The fourth Sustainable Development Goal (SDG) is summarized by its title: “Ensure inclusive and equitable quality education and promote lifelong learning opportunities for all”, the connections between education and health are diverse and bi-directional.
On the one hand, education affects health in direct and indirect ways. More education is strongly linked to higher income and usually, minimum levels of education (high school, vocational training, college) are required for most decent jobs. This means not only higher salaries but also, health-promoting benefits such as health insurance, sick days, and vacation days. Therefore, education is one way for people to access the necessary resources to have the potential of living healthy lives (see the blog post on SDG1 for a more detailed explanation of the connections between poverty and health).
In a more direct way, basic cognitive skills such as the ability to read and count are required to understand medical instructions, correctly take medicines, and, in general, make better-informed decisions about healthcare. Moreover, formal education helps people to develop social and psychological skills that contribute to better mental health and more resilience (often associated with reduced stress). In general, researchers have observed that people with more formal education are more likely to learn about the different health options available and to choose the best ones.
On the other hand, students that enjoy better health are more likely to learn more because they can attend more classes while also better concentrating during them. This is observed more often in economically developing countries where debilitating diseases such as malaria and gastrointestinal infections are one of the main reasons for poor learning outcomes in school-age children. However, in richer countries, health issues such as hearing and vision difficulties, behavioral disorders, or conditions that require hospitalization can impact the ability of students to fully benefit from formal education.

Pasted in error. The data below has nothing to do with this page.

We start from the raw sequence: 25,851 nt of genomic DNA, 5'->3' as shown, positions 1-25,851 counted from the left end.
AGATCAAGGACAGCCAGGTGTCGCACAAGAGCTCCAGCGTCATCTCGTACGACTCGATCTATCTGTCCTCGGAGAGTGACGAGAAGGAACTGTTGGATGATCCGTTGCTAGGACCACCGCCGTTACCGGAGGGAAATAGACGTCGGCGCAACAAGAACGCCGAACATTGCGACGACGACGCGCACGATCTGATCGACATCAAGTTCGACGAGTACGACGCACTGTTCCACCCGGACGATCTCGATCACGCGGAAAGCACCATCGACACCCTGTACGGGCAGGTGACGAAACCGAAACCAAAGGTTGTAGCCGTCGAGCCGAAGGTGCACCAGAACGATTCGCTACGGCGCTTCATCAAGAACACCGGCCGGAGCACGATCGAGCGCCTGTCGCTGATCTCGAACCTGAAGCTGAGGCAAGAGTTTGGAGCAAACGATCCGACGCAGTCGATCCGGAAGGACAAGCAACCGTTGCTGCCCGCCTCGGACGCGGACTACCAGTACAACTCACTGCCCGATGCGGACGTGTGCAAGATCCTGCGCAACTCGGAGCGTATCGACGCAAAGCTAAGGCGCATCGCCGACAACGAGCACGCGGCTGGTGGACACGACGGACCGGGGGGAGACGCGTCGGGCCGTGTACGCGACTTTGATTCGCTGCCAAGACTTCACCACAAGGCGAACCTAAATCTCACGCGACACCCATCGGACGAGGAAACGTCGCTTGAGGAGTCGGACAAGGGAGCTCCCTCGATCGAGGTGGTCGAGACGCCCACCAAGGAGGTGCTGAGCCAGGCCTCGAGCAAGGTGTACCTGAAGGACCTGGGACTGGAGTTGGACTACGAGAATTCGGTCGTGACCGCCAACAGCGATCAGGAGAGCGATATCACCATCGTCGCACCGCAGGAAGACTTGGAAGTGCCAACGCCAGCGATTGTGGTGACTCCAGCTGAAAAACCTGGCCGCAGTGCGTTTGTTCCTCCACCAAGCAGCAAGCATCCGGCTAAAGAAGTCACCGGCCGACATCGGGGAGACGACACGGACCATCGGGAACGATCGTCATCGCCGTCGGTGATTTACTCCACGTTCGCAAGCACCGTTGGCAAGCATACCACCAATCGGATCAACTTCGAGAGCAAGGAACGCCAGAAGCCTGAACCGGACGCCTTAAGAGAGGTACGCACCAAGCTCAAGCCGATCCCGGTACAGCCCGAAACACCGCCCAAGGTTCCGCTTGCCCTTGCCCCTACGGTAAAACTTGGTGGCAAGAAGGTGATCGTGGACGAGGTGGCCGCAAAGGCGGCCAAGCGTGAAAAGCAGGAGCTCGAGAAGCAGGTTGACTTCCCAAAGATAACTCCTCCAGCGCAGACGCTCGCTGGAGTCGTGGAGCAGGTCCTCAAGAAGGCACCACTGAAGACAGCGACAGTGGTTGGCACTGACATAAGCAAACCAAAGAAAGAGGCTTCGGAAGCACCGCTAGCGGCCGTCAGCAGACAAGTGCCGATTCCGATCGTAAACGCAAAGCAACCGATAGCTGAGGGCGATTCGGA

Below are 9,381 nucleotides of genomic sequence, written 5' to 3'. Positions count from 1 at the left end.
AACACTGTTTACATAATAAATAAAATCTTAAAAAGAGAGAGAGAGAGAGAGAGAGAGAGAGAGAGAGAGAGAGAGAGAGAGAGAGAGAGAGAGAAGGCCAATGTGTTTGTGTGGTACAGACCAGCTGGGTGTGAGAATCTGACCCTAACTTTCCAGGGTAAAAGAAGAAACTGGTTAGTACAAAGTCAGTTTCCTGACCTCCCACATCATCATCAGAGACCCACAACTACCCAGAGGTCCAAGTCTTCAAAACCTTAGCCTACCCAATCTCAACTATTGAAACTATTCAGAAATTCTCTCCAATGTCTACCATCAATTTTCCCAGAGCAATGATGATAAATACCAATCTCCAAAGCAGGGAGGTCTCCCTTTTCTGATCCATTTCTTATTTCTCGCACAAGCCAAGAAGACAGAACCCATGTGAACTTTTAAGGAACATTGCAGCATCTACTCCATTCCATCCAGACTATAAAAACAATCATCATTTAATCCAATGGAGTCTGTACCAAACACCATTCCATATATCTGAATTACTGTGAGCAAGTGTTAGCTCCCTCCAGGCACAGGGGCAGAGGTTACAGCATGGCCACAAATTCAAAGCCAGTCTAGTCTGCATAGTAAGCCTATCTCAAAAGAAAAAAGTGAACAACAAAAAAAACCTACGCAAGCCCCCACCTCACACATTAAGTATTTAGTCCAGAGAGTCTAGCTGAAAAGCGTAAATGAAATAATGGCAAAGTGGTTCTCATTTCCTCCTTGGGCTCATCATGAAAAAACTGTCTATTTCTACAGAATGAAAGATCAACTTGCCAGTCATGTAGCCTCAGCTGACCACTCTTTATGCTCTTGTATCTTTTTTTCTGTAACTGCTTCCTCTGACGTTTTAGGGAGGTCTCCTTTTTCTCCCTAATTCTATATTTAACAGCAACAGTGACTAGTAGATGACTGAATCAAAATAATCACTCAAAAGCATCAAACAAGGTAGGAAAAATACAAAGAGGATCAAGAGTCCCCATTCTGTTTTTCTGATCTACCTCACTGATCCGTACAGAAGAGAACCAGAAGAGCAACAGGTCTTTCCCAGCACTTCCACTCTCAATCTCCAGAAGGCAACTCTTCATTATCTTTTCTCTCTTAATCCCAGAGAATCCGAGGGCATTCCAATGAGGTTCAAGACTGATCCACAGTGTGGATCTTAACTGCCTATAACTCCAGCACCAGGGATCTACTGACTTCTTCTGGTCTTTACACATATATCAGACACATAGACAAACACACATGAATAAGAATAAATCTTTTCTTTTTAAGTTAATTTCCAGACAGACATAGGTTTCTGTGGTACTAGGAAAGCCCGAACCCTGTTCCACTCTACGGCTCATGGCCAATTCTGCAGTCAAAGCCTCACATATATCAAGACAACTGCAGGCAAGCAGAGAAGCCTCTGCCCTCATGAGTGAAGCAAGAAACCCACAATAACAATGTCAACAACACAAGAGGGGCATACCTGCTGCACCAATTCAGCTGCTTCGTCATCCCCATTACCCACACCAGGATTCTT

Beyond the individual level, a correlation between the mother’s education and the child’s health has been observed by many researchers. Besides the correlation mentioned above between education and income, more educated mothers are more likely to properly and timely utilize healthcare services and learn relevant information for their children.
At an even larger scale, increasing the number and diversity of people that can go to school and complete higher education increases the number of scientists working on the next medical breakthrough as well as the number of nurses, doctors, and other health workers thus increasing the quality and accessibility of healthcare for everyone.
Finally, at the global level, SDG4 aims also to “ensure that all learners acquire the knowledge and skills needed to promote sustainable development, including, among others, through education for sustainable development and sustainable lifestyles, […]”. This would help to improve the quality of air, water, and soils, the livability of cities, as well as tackling some of the major issues faced by humanity such as climate change and anti-microbial resistance. In other words, it would foster the health of not only humans, but also animals, plants, and the environment: One Health.
By: Dr. Luca Mantegazza | Research Program Coordinator